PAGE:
During Selleck's talk at the conference he mentioned both the Sony eReader as well as Amazon's Kindle and noted how these devices are really helping S&S avoid printing materials for meetings. In fact, here's a link to a page on the S&S site that talks about how "all sales reps have been given an eBook reader, replacing photocopied manuscripts." It goes on to say that "S&S estimates that this initiative has the potential to reduce the number of manuscripts reproduced for its sales division by 20,000 per year."

Hearing a publisher talk about how their content can be purchased and read by consumers on an eBook device is old news, but it's exciting to see a big organization like S&S adopt this technology for internal use. Kudos to the forward-thinking folks at Simon & Schuster!

Kindle Book Subscriptions

I mentioned the concept of a new and improved book club model for the Kindle in this post on my Publishing 2020 blog last week. Now I'm starting to wonder about the prospects for what could be called a "book subscription." This isn't viable for some types of books, but think about ones where you tend to pick up new editions from time to time. Technology books are a great example, and not just because I work with them every day...

Let's say you're currently using Windows XP and might upgrade to Windows Vista in 2008. Let's further assume you bought a reference guide on XP for your Kindle and are faced with the prospects of buying the Vista edition of that same book next year. Wouldn't it be nice to have the option of buying a subscription to that book so that you could download updated editions as needed? If the XP edition for your Kindle cost $10, would you pay more than $10 knowing that it buys you access to the XP version as well as any other editions that come out in the next 2 years, for example?

Again, this model isn't for all types of books but there are some where it makes a lot of sense. The connectivity model Amazon created for the Kindle is a great enabler for this sort of solution.

Saturday, December 8, 2007

How Many Kindles Did Amazon Sell?

Kindle has been sold out from day one. If you don't have yours already you won't see it before Christmas. With all the buzz about how Amazon can't keep this in stock, it begs the question: Just how many did they build? 10,000? 100,000? Everyone is speculating because Amazon isn't saying. I don't have any insider information on this but I believe all the facts point to a very small number, probably less than 5,000 and maybe as small as 1,000-2,000.

What am I basing this one? First, look at the number of customer reviews. Unlike the typical book page on Amazon, the Kindle has been the subject of open debate long before it was actually released. In fact, I seem to recall there were over 300 customer reviews posted the day Kindle was announced. Keep in mind that anyone ordering Kindle wasn't going to see and review it till the day after it was announced, so the vast majority of those 300+ posts on day one were from people who hadn't even touched a Kindle yet!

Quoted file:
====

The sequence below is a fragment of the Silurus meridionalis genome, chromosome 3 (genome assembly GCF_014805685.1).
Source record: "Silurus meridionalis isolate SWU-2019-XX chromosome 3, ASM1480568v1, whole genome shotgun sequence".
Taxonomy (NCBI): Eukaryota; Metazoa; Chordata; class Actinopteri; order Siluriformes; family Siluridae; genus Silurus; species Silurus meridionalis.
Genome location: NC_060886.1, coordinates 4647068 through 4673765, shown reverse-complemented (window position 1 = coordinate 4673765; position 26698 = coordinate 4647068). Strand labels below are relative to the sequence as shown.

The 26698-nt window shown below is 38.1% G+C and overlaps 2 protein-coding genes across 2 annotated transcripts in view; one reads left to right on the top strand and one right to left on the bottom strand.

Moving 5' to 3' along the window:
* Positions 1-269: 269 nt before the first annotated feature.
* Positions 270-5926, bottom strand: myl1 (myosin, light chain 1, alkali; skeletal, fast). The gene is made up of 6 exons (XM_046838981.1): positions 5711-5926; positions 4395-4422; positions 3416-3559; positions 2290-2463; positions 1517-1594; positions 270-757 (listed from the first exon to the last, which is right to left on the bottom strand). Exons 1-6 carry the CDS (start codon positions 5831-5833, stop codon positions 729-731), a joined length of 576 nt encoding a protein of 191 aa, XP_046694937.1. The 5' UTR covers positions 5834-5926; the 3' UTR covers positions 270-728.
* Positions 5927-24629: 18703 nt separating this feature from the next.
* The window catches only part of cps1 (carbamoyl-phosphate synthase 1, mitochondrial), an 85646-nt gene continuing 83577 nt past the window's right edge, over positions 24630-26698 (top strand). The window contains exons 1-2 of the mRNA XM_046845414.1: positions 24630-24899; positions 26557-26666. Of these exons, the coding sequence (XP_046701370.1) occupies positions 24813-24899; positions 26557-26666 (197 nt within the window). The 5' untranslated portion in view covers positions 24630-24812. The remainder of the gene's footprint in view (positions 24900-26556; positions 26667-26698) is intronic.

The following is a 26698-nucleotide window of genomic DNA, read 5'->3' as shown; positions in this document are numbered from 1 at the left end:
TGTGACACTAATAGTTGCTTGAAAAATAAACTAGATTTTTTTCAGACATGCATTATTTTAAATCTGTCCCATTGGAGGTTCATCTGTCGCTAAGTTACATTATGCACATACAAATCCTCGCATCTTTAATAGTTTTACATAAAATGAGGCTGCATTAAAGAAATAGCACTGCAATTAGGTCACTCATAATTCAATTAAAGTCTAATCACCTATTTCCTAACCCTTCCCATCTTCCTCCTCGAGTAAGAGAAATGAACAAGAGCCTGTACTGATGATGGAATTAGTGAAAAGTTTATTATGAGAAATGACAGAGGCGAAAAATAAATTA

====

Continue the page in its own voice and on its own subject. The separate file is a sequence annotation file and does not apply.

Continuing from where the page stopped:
As of today, the number of customer reviews is still less than 1,000. That means that from the second day of availability till today there have been fewer than 700 additional customer reviews posted. 700 is a huge number, unless you're talking about a product with this much buzz. If you have a Kindle you're probably the first on your block and you're also highly likely to post a review; most early adopters are pretty outspoken after all, right? (See the iPhone for "Exhibit A" on this argument!)

Amazon has been roundly criticized for the high price and poor design of Kindle 1.0. Did it ever occur to you that maybe this is really nothing more than a beta version? A live beta, with real customers, of course, but a beta version nonetheless. OK, maybe "beta" is too strong a word, but Amazon undoubtedly knew they could sell a few thousand Kindles to early adopters regardless of price or functionality, so why wouldn't they? After all, if you have one today you're the envy of thousands of others. You just forked over $400 and feel lucky to one of a small number of Kindle owners. Are you really likely to complain about your purchase? No way. You're out there telling the world how great it is and how smart you were for ordering it so quickly.

Meanwhile, Amazon is working in a fairly small, controlled environment, collecting all sorts of great customer feedback for Kindle version 1.0, getting $400 for each (pseudo-beta) customer and (hopefully) treating this as research for version 2.0 and beyond. Pretty smart if you ask me.

Biting, Witty Kindle Video Review

I've spent a good deal of time trolling through YouTube for the best Kindle video review. This one, by Shelly Palmer of Media 3.0, is the best by far. It's short (less than 2 minutes) but chock full of insight and sarcasm...what a great combination!

Welcome to Kindleville!

Consider this my "hello, world" post for this new blog, Kindleville.

Why the name "Kindleville"? My goal is to turn this into a site that's everything Kindle: News, bestseller lists, videos and much, much more.

I'm a book publisher by day and a book lover by night. Although I think Kindle Version 1.0 is far from perfect, I'm excited to see what Amazon has in store for us with versions 2.0, 3.0 and beyond.

Kindleville is an outgrowth of my Publishing 2020 blog, where I provide analysis and opinions about the publishing and content worlds. Once Kindle was released I found the urge to blog more about it than anything else in our industry; I decided to launch this new blog rather than change the focus of Publishing 2020.